Oil well casing, a fundamental component in the realm of energy extraction, plays a pivotal role in ensuring the safety, efficiency, and environmental responsibility of oil and gas operations. This exploration unveils the diverse types of casing, their critical functions, and the integral part they play in stabilizing wellbores, preventing contamination, and enabling selective production. Join us as we navigate the crucial technology that supports the extraction of valuable resources from beneath the Earth’s surface.
Current Types of Casing in Use in Oil and Gas Industry:
Extending from the surface to a shallow depth, the conductor pipe is used to protect near-surface unconsolidated formations, seals off shallow-water zones, and protects against shallow gas flows. It also acts as a conduit for drilling mud and supports the platform’s foundation in offshore operations. Conductor pipes are cemented to the surface, with sizes varying (e.g., 20 in. in the Middle East or 26 or 30 in. in North Sea exploration wells). They support subsequent casing strings and wellhead equipment, with installation methods including driving, drilling, or a combination of both.
Deployed to prevent collapse in weak formations at shallow depths, surface casing is set in competent rocks like hard limestone. This casing, typically 13 3/8 in. in the Middle East or 18 5/8 in. to 20 in. in the North Sea, protects against shallow blowouts. It is strategically placed to shield troublesome formations, thief zones, water sands, shallow hydrocarbon zones, and build-up sections in deviated wells. BOPs are connected to the top of this casing for added protection.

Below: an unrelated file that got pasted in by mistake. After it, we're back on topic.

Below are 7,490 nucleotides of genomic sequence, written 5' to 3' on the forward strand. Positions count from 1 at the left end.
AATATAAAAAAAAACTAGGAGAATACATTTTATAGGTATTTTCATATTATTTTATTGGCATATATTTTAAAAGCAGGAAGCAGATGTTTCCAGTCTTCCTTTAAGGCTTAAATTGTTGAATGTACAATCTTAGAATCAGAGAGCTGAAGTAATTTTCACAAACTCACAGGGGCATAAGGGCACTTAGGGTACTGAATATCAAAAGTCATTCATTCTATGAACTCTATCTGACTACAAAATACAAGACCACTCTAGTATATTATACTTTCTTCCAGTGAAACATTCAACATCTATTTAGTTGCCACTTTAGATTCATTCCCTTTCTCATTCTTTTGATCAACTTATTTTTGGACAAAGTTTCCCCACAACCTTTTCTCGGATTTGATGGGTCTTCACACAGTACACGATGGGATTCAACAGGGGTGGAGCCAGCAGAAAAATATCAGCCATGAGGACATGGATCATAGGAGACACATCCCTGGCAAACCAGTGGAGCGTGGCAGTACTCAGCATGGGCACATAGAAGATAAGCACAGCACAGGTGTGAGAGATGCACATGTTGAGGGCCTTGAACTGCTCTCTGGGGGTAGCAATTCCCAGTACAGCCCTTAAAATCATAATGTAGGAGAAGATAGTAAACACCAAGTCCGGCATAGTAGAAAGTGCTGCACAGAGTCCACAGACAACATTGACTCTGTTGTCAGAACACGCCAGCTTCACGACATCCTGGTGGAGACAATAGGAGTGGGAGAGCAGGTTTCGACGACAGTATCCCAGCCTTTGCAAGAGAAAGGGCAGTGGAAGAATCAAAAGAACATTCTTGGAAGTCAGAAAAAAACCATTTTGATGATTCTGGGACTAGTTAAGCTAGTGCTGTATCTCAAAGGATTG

Positioned in the transition zone below or above an over-pressured zone, intermediate casing seals off severe-loss zones or guards against problematic formations like mobile salt zones or caving shales. Ensuring good cementation is vital to prevent communication behind the casing. Commonly sized at 9 5/8 or 10 ¾ in., this casing may undergo multistage cementing to prevent high hydrostatic pressure on weak formations from a continuous, long column of cement.
As the final casing string, production casing isolates producing zones, controls reservoir fluid, and allows selective production in multizone operations. Sized at 4 1/2, 5, and 7 in., it serves as the completion string for the well.
Acting as a string of casing that doesn’t reach the surface, liners are hung on the intermediate casing using a liner hanger. In liner completions, both the liner and the intermediate casing function as the production string. The primary design consideration for liners is their ability to withstand the maximum expected collapse pressure due to their positioning at the bottom and hanging from the intermediate casing.
The production tubing is installed in a well after the production casing is run and the completion equipment is run with this string. Its key functions include serving as a conduit for extracting oil, gas, and water from the formations, as well as safeguarding the production casing against corrosion, wear, and deposition caused by reservoir fluids. The tubing must possess sufficient strength to endure production loads and allow for future workover operations.
Jonathan Bellarby, 2009. Well Completion Design, Volume 56 (Developments in Petroleum Science). 1 Edition. Elsevier Science.
Wan Renpu, 2011. Advanced Well Completion Engineering, Third Edition. 3 Edition. Gulf Professional Publishing.
Ted G. Byrom, 2014. Casing and Liners for Drilling and Completion, Second Edition: Design and Application (Gulf Drilling Guides). 2 Edition. Gulf Professional Publishing.